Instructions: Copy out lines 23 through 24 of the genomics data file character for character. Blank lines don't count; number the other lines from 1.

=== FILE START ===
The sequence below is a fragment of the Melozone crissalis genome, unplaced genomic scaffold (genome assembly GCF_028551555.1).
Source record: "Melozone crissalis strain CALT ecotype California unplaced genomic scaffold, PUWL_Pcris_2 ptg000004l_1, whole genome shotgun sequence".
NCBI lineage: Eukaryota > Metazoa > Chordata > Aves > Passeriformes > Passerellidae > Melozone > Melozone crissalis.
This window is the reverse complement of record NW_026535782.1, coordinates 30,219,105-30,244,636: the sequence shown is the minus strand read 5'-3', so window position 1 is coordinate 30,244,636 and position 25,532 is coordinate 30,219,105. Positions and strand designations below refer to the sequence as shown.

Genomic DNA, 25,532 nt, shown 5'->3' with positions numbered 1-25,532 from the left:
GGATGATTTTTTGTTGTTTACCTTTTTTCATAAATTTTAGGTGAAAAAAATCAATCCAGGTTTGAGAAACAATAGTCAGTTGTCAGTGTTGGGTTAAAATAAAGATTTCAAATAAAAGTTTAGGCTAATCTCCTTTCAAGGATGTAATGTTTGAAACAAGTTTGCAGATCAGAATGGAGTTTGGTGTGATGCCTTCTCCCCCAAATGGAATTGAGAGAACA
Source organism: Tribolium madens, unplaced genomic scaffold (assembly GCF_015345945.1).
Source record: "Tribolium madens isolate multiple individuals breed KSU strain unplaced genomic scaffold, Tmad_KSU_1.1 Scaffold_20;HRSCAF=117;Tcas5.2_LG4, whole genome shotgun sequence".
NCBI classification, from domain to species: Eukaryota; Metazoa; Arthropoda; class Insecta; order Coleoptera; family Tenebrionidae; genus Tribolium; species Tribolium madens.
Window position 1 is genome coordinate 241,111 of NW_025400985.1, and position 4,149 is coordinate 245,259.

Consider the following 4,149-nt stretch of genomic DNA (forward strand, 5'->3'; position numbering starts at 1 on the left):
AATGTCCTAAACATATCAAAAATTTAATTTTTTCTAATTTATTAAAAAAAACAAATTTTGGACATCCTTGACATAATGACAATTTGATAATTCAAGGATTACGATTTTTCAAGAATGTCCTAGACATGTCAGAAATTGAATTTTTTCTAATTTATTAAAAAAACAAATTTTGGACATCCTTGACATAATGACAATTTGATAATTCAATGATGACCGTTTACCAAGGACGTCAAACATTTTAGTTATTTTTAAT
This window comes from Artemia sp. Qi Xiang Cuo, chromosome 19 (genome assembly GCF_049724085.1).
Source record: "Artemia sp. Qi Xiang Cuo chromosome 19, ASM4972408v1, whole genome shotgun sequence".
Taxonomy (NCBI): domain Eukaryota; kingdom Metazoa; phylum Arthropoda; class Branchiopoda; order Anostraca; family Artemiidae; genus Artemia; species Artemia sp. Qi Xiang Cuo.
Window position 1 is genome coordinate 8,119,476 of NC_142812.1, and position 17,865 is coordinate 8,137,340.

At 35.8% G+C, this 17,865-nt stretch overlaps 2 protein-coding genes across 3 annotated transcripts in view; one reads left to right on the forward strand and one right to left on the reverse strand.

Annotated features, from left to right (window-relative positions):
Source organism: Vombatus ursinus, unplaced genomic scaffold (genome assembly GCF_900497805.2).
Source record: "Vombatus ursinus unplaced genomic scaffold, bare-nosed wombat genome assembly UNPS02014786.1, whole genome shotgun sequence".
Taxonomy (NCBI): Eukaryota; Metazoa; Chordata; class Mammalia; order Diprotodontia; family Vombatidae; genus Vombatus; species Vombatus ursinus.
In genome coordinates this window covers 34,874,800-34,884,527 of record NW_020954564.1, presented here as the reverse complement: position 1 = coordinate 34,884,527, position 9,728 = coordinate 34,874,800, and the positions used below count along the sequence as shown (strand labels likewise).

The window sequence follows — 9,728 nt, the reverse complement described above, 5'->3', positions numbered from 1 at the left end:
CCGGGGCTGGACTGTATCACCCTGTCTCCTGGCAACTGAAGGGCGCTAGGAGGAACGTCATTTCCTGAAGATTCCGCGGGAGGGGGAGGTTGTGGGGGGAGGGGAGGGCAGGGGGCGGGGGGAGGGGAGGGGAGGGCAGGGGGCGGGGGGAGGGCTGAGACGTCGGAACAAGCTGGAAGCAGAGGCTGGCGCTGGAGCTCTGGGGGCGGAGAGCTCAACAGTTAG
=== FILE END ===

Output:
The window sequence follows — 9,728 nt, the reverse complement described above, 5'->3', positions numbered from 1 at the left end:
CCGGGGCTGGACTGTATCACCCTGTCTCCTGGCAACTGAAGGGCGCTAGGAGGAACGTCATTTCCTGAAGATTCCGCGGGAGGGGGAGGTTGTGGGGGGAGGGGAGGGCAGGGGGCGGGGGGAGGGGAGGGGAGGGCAGGGGGCGGGGGGAGGGCTGAGACGTCGGAACAAGCTGGAAGCAGAGGCTGGCGCTGGAGCTCTGGGGGCGGAGAGCTCAACAGTTAG